That pretty much changes everything. It may still be useful, but not for what I originally had in mind.

 

Again..thanks for your input

Sorry for the misleading english.

I mean that when a servo is moving, it is not very useful to measure the corresponding current it is using. Only when you believe the servo is stopped, a high value of current using indicates a "stress" on the servo.

So you may need to take the data together with the servo controller to make a clever guess on the stress levels on the servos.

 

I've made a video:

http://www.youtube.com/watch?v=9RRb78VJUp0

The situation will be like this: 

- when the robot is at rest, it takes about 0.25-0.35 Amp current.

- when the robot is moving, it takes about 0.35-1 Amp, on average. Note that you need to compute the average reading or otherwise there will be a lot of noise.

- when I bend the leg of the robot, some servo is under stress, the current usage is going up to 1.4 Amp.

Hope this can you help visualize your idea.

1st of all you're english seems fine. Sorry if I gave you any other impression.

The reason I wrote "what?" was because you said...

"if you want to measure the stress of a servo at any time by taking measure of the current it uses, you have to make sure the servo is not moving at the time of measurement. The reading of a moving servo is not useful in this case."

...And I was unaware that a servo even draws current while NOT moving. So I got confused. I still have very limited knowledge of servos.

My idea was to measure the current draw ONLY while the servo is moving. Like this: I tell the servo to move to a specific position. If something is blocking it's movement then it stalls and I should be able to detect an abnormally high current draw, thus I would know that something is blocking it's movement.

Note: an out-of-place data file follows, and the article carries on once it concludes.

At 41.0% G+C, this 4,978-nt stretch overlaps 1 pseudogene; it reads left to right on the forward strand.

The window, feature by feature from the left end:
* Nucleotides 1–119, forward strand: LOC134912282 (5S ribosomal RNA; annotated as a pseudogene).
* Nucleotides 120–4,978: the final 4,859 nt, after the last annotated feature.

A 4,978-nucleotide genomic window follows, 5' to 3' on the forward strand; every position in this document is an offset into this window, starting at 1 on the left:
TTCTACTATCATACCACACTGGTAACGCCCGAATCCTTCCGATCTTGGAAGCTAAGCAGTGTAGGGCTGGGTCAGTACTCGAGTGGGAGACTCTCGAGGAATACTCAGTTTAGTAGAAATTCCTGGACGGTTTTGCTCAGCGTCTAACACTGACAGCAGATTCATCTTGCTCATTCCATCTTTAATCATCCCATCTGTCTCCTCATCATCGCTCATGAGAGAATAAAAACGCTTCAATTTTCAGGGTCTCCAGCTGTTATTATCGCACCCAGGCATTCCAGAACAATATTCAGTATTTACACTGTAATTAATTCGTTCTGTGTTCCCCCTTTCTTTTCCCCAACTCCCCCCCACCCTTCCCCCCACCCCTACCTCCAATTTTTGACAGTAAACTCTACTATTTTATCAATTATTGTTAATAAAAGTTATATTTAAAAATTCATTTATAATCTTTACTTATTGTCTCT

So I wanna ask you one more thing: in the video..is the current draw reaching 1.4A simply because you're bending the leg OR because it's trying to move at the same time (thus it is stalling)?

Sorry if my questions seem silly. I will off course be spending hours experimenting myself once I get my setup up and running...


Thanks again for all your input :)

Aniss


PS: WOW! Your walking robot is even more impressive. I hope one day to be as skilled as you. Respect!!

>> And I was unaware that a servo even draws current while NOT moving. 

You are basically correct. The servo only draw a very little current when it is not moving when it is not under "stress". i.e. the servo already move to the decided position.

>> So I wanna ask you one more thing: in the video..is the current draw reaching 1.4A simply because you're bending the leg OR because it's trying to move at the same time (thus it is stalling)?

When I bend it, the servo positions are shifted away from the original position, so it tries very hard to restall back..and thus a high current is measured. 


>> PS: WOW! Your walking robot is even more impressive. I hope one day to be as skilled as you. Respect!! 

Thank you ! I am also a beginner in robot building.